Though MSD and his men suffered a 4-0 drubbing at the hands of England in the middle of last year, there was one particular incident which won them many fans all over the world. The English batsman, Ian Bell, left his crease and started walking back to the pavilion, assuming that the ball struck by Morgan reached the boundary. The ball was not dead and Bell was short of the crease as the bails were removed after the outfield fielder threw the ball back. This invited boos from the English crowd who presumed that their hero was robbed and the Indian players had foxed him. If you had viewed the whole incident, you would only blame the senseless act of Bell, who, despite having so much of experience walked off the field, without knowing the status of the ball.

However, Andrew Strauss and Andy Flower went to the Indian dressing room and requested Dhoni for reinstating the England batsman post tea session. The Indian captain consulted his team mates out there and accepted to put Ian Bell back on play. Though the mistake was purely because of the negligence of the batsman, Dhoni thought it would be wise to get on with the game without disheartening the opposition players as keeping the spirit alive was important than winning the match itself. This act of MSD won him and his players enough praises from all quarters though there have were a few who criticised his act in disapproval.

2) Asking Bob Taylor to bat again:

This happened in the year 1980 when the “square cut specialist”, Gundappa Vishwanath was captaining the Indian team. He was fielding at slips when Bob Taylor of England was batting in Mumbai test. One of the balls had him caught behind the wicket and the umpire upheld the appeal as well. But the Indian captain had other ideas. He doubted that the sound which was heard – was in fact the bat brushing the pad and not the ball hitting the bat. So, he went and asked Bob if he had nicked it and the batsman replied negatively.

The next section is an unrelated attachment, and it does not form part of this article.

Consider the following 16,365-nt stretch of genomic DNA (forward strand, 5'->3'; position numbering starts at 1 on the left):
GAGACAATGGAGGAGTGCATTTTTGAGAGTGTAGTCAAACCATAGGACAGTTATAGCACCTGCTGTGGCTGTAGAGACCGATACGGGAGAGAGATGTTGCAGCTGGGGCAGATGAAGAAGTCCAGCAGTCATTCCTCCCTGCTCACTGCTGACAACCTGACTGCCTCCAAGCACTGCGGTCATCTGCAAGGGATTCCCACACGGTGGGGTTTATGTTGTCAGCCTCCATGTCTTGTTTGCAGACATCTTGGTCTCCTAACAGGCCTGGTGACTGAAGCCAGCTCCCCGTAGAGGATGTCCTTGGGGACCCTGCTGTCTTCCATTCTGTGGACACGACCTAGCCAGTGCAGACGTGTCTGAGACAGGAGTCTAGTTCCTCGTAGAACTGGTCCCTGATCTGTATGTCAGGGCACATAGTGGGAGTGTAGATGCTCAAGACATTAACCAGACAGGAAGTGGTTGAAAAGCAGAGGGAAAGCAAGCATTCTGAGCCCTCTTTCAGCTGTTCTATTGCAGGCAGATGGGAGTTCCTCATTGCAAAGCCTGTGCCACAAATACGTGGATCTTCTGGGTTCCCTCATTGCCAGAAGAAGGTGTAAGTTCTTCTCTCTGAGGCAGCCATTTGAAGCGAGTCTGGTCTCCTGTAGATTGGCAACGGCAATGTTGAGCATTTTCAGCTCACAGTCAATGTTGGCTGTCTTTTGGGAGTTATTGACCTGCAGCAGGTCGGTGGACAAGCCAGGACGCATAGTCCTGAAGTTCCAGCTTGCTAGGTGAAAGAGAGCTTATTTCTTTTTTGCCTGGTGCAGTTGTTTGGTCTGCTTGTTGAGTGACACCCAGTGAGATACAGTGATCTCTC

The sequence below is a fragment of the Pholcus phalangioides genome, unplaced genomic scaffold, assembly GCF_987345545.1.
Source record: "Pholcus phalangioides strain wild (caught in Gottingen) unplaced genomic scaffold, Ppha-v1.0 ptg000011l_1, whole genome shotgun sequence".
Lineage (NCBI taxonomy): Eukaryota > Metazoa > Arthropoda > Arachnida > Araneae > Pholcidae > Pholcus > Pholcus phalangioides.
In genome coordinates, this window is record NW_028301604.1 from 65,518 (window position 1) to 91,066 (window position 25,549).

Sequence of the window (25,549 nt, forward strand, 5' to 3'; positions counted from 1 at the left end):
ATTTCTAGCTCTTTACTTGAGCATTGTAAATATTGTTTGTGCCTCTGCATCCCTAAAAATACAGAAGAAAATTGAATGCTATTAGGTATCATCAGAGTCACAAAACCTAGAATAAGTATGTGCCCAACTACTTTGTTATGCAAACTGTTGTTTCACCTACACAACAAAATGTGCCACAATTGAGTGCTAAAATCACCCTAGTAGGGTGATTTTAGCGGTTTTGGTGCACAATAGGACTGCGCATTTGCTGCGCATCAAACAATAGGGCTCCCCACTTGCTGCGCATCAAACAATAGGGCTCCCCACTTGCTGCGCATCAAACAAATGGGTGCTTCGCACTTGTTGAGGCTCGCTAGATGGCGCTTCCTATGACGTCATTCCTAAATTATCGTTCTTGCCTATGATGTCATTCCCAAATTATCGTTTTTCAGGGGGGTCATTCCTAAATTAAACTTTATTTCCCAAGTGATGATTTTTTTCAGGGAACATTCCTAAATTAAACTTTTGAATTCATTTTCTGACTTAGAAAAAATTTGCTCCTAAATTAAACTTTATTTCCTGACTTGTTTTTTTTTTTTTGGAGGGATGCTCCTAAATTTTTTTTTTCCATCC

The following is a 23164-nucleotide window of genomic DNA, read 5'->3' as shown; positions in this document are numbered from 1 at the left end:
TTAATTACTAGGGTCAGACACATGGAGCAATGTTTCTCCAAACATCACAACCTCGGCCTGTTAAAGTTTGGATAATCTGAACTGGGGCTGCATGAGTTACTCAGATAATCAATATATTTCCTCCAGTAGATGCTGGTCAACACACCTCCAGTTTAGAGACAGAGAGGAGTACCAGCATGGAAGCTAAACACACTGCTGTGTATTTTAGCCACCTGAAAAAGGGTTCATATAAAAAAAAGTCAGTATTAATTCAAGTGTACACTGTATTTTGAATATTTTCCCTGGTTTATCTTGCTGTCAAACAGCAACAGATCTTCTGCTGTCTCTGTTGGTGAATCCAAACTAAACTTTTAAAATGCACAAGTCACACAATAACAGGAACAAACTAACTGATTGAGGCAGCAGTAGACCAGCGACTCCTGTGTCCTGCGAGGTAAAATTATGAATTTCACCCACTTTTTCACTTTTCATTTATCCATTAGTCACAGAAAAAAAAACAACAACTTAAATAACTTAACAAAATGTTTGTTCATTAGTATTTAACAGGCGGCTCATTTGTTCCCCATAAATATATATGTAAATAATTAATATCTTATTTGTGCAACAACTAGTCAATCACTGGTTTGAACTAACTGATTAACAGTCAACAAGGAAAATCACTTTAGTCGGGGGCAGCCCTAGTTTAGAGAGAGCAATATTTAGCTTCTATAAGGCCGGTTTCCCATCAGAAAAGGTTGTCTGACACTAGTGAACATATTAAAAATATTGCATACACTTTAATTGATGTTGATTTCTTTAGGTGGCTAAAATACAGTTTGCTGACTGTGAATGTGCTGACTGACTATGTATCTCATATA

So, without further ado, Vishwanath went to the umpire and explained the situation to him. He said Bob was not out and so should be allowed to play again. Since the captain of India requested so, the umpires had no other go but to reverse their decision. Vishwanath, who was always known for his no nonsense approach, added another feather to his cap after this commendable deed.

1) Rohan Kanhai and Sunil Gavaskar:

It was not just because Gavaskar was a fan of West Indian great Rohan Kanhai, did he keep his son’s name after him. There was one more reason for that. When Gavaskar was still a youngster and a new entrant to cricket in his 20s, he had an opportunity to play against the best side in the world, the West Indies. Rohan Kanhai, who was much older and experienced than the Indian batsman, used to give him inputs to play pace bowling properly. The West Indian batsman not only offered him some tips while the two were off the field, but even during the times when they were on the field.

Whenever Sunil Gavaskar miscued or mistimed the ball or for that matter got beaten by West Indies quickies, Kanhai used to grunt expressing his unhappiness with the way the young Indian batsman was batting. In fact, he used to advise him even in the field though he was in the opposite team. Gavaskar loved the way Kanhai treated him and helped him during his stint against the West Indies in spite of the fact that he was his opposition. It did not matter for the West Indian batsman that Gavaskar was from his rival team and instead, he just wanted to develop the youngster who showed immense potential as an opening batsman. This incident has, more often than not, been recalled by the legendary Gavaskar whenever he had been in commentary box, as a mark of respect for the great West Indian.

To me this illustrates the spirit of the game more incisively than the rest of the four incidents what I have described above. According to Oxford dictionary, sportsmanship not only means playing the game fair and square but also it means respecting your opponents. While the first four incidents explained by me were related to fair play, the last one involving Rohan Kanhai was about respecting the opposition. In fact, I feel respecting your opponents should be the main facet of sportsman spirit and if it was made available then the inclination to play the game in a fair manner will follow automatically.